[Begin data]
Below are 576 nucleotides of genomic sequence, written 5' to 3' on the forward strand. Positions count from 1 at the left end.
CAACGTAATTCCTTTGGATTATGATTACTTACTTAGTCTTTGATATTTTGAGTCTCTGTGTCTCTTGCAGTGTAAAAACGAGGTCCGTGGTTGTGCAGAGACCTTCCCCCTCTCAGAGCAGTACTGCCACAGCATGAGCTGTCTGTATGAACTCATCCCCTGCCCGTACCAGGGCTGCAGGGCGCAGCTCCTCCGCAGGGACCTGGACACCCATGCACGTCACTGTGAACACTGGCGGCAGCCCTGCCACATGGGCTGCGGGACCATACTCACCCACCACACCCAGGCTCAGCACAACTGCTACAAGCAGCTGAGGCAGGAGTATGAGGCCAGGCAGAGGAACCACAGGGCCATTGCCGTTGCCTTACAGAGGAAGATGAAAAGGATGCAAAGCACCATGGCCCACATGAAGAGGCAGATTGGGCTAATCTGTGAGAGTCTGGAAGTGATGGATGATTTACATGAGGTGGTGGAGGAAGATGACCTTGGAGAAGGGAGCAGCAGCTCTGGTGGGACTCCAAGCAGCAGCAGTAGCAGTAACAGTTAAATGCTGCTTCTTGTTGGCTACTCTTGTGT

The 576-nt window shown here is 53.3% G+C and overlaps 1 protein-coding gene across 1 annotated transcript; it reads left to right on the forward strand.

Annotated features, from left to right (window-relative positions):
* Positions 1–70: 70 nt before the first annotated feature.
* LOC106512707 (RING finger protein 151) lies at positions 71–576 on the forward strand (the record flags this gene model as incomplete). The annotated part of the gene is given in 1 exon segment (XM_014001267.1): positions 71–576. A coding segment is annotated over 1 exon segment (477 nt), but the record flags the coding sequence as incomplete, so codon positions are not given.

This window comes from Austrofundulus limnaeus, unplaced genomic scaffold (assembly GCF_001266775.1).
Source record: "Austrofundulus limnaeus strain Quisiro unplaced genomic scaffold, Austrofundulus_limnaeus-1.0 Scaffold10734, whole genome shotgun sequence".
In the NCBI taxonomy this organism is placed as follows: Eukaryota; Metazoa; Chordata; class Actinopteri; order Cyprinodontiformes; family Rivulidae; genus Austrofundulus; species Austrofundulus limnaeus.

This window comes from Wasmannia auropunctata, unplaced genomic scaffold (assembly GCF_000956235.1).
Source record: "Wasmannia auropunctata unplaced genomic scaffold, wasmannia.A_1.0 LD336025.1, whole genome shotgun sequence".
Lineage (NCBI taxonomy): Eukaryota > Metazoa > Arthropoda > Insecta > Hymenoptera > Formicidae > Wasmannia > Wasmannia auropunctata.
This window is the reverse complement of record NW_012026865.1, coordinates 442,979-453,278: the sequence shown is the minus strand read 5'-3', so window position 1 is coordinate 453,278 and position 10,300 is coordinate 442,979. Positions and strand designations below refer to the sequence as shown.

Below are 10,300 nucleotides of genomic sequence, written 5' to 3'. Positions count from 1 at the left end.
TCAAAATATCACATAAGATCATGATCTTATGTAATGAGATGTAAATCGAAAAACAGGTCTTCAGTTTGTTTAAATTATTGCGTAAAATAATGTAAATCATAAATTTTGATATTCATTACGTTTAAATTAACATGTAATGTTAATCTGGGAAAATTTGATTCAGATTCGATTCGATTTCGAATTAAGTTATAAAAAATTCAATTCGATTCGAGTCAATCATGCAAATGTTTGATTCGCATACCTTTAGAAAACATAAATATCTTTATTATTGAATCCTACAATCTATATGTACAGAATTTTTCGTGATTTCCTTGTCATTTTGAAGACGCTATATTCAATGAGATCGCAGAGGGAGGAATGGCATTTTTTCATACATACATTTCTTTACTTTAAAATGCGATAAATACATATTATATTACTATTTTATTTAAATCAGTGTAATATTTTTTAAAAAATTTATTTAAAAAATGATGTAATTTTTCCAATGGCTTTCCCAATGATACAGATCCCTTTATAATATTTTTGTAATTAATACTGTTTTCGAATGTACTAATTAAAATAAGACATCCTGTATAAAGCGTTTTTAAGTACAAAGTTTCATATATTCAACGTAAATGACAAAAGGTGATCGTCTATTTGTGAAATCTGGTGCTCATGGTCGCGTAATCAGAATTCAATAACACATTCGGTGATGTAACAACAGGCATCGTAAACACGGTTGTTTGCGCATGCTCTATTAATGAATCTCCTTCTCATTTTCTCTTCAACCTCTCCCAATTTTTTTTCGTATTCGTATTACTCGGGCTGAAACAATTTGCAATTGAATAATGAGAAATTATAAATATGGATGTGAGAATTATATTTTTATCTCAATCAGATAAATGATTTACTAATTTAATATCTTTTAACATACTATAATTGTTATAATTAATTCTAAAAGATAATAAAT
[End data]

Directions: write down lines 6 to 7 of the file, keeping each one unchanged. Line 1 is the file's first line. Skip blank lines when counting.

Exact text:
* LOC106512707 (RING finger protein 151) lies at positions 71–576 on the forward strand (the record flags this gene model as incomplete). The annotated part of the gene is given in 1 exon segment (XM_014001267.1): positions 71–576. A coding segment is annotated over 1 exon segment (477 nt), but the record flags the coding sequence as incomplete, so codon positions are not given.

This window comes from Austrofundulus limnaeus, unplaced genomic scaffold (assembly GCF_001266775.1).